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Anthony Foxx, the Great Connector

The outgoing U.S. Secretary of Transportation reflects on autonomous vehicles, economic justice, and a remarkable tenure.
U.S. Secretary of Transportation Anthony Foxx.
U.S. Secretary of Transportation Anthony Foxx. Larry Downing/Reuters

When Secretary Anthony Foxx took the reins at the U.S. Department of Transportation in June 2013, autonomous vehicles were just picking up pace. Google dominated software development with their rigged-Prius models. Traditional carmakers were unveiling futuristic prototypes left and right. A ride-sharing startup called Uber had just promised to pick up a 2,500-car AV fleet… from Google (my, how times have changed). Meanwhile, the feds had scarcely made a peep about whether driving these vehicles was legal.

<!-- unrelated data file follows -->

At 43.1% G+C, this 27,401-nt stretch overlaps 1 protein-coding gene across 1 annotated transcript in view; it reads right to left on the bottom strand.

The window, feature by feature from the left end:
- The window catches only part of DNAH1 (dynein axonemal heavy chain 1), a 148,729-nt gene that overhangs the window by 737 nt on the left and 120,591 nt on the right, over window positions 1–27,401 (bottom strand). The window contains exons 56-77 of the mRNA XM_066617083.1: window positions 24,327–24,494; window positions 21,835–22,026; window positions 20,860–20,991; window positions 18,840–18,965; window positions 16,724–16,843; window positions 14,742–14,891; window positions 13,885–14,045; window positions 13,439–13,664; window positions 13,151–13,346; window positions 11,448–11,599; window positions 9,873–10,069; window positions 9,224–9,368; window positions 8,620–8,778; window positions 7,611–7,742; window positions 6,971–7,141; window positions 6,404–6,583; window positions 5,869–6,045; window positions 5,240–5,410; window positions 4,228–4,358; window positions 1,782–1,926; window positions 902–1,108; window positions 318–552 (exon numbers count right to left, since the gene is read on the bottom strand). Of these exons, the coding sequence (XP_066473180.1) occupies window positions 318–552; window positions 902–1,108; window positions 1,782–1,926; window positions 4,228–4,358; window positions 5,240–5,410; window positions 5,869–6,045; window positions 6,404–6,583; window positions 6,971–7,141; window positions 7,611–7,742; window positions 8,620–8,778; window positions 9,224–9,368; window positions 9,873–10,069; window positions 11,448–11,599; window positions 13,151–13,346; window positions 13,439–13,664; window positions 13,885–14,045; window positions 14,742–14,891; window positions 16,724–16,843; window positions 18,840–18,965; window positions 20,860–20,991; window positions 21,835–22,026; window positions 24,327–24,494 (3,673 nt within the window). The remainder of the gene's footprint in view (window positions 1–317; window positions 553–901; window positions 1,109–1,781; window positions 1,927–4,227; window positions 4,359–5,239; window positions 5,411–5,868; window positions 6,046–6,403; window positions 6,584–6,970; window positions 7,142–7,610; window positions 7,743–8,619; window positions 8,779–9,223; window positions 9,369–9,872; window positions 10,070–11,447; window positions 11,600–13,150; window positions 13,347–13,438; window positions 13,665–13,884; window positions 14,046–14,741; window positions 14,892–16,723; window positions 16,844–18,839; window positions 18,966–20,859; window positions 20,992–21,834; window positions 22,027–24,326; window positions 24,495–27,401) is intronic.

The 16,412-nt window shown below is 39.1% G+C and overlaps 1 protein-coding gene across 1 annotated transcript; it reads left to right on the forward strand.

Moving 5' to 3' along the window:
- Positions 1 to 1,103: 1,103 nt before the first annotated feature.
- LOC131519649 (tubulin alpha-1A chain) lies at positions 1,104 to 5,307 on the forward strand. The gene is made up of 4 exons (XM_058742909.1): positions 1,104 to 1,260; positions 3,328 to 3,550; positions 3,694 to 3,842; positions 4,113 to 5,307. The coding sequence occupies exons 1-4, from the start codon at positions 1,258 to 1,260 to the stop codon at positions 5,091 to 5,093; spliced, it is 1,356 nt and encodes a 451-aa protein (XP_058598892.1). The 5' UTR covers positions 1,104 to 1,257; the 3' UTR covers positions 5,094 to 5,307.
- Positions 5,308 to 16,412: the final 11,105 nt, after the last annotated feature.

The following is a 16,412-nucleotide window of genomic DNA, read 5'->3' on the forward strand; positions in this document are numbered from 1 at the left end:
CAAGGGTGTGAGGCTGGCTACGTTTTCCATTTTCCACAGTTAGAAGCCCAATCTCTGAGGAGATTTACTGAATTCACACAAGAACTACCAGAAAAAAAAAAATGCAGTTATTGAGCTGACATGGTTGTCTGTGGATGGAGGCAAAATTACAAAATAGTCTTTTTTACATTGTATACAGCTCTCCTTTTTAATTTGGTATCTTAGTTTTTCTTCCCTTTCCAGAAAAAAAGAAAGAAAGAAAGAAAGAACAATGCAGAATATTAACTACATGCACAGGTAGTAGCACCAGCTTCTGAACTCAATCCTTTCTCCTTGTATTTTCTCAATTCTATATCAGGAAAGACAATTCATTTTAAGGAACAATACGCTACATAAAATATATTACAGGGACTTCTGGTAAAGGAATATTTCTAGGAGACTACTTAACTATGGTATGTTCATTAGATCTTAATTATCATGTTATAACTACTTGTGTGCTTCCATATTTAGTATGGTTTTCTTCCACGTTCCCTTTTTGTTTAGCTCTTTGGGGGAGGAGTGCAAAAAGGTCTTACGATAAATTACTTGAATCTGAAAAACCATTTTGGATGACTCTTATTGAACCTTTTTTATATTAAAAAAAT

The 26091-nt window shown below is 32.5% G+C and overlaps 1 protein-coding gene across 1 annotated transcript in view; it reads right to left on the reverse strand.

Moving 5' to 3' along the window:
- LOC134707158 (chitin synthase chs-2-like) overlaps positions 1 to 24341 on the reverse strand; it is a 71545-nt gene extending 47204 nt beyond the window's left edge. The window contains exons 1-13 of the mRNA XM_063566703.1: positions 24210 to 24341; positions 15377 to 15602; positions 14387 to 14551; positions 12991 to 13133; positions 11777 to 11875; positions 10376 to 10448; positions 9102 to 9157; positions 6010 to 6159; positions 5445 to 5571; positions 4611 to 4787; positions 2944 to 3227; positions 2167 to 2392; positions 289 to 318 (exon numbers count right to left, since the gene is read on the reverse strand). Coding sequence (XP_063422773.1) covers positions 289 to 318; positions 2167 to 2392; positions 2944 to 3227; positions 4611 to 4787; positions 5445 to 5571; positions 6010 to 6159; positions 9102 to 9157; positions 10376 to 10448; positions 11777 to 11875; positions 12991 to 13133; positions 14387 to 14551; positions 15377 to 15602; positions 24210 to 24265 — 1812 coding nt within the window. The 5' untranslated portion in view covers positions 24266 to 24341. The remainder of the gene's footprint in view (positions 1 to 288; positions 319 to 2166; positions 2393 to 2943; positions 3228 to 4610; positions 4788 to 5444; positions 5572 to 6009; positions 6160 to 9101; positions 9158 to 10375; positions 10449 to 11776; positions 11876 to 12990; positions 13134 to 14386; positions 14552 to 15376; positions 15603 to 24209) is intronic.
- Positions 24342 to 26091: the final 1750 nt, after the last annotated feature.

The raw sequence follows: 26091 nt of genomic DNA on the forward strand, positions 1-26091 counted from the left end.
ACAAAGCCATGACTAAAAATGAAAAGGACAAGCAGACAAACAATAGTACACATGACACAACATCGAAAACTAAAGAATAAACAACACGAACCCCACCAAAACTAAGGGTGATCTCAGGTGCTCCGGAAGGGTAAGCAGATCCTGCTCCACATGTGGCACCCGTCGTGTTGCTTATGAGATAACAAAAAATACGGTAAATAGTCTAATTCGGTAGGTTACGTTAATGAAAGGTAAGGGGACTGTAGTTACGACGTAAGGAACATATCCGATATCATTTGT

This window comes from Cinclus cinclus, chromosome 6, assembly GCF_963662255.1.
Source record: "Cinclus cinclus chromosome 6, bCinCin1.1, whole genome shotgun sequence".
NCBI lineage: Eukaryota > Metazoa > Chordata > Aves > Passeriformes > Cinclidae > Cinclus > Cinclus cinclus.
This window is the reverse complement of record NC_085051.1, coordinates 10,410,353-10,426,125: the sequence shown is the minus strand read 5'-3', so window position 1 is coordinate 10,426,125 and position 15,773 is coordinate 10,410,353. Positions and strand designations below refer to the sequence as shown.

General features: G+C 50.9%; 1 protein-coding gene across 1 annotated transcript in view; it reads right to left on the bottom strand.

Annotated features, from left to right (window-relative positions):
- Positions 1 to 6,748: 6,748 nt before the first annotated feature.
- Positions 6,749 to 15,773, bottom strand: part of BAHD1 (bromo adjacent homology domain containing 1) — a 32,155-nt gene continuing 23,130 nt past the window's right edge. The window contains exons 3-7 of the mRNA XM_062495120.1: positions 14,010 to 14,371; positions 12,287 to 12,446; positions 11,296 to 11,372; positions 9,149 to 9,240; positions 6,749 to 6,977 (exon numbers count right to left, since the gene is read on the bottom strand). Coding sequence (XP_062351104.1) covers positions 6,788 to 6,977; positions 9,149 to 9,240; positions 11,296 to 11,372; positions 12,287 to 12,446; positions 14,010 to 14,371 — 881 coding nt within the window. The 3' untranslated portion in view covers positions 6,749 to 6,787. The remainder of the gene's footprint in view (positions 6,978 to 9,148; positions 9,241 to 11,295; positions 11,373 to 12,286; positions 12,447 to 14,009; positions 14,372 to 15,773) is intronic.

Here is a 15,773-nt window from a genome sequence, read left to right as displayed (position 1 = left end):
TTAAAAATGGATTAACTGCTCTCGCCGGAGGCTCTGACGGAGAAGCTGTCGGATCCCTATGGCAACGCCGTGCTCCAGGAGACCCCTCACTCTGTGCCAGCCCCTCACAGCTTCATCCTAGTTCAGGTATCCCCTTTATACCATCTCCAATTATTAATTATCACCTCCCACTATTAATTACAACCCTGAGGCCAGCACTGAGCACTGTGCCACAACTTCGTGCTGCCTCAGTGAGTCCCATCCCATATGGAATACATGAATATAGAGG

Foxx brought DOT to the table. Working closely with industry innovators, his agency devised the world’s first national AV safety policy—a comprehensive guidance that earned praise for its flexibility as technology keeps up its breakneck speed. Foxx, formerly the mayor of Charlotte, North Carolina, also looped cities into the conversation about 21st-century mobility: The $50 million Smart Cities Challenge fostered a national network of local leaders exchanging tactics to transport citizens through tech-ified, data-driven means. Through it all, Foxx’s administration has held a remarkably frank discussion on how the DOT cemented economic and racial disadvantage through historic infrastructure policies—and the agency has taken action to tear down those walls as the future presses on.